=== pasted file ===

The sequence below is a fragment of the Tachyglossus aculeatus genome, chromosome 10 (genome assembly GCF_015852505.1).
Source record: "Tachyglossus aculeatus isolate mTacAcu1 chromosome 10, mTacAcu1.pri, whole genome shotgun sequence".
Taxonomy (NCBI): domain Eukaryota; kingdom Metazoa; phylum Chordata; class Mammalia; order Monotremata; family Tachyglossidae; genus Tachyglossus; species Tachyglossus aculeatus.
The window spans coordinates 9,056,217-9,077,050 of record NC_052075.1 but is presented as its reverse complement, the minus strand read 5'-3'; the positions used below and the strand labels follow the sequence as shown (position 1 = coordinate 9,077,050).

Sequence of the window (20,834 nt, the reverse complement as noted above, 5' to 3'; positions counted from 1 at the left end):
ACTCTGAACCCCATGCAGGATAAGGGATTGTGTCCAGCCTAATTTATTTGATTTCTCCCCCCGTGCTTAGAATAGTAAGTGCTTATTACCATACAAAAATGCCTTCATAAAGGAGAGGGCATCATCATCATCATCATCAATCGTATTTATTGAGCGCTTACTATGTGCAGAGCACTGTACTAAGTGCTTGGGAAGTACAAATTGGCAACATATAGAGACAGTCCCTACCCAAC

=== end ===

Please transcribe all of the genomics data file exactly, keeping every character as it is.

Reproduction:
The sequence below is a fragment of the Tachyglossus aculeatus genome, chromosome 10 (genome assembly GCF_015852505.1).
Source record: "Tachyglossus aculeatus isolate mTacAcu1 chromosome 10, mTacAcu1.pri, whole genome shotgun sequence".
Taxonomy (NCBI): domain Eukaryota; kingdom Metazoa; phylum Chordata; class Mammalia; order Monotremata; family Tachyglossidae; genus Tachyglossus; species Tachyglossus aculeatus.
The window spans coordinates 9,056,217-9,077,050 of record NC_052075.1 but is presented as its reverse complement, the minus strand read 5'-3'; the positions used below and the strand labels follow the sequence as shown (position 1 = coordinate 9,077,050).

Sequence of the window (20,834 nt, the reverse complement as noted above, 5' to 3'; positions counted from 1 at the left end):
ACTCTGAACCCCATGCAGGATAAGGGATTGTGTCCAGCCTAATTTATTTGATTTCTCCCCCCGTGCTTAGAATAGTAAGTGCTTATTACCATACAAAAATGCCTTCATAAAGGAGAGGGCATCATCATCATCATCATCAATCGTATTTATTGAGCGCTTACTATGTGCAGAGCACTGTACTAAGTGCTTGGGAAGTACAAATTGGCAACATATAGAGACAGTCCCTACCCAAC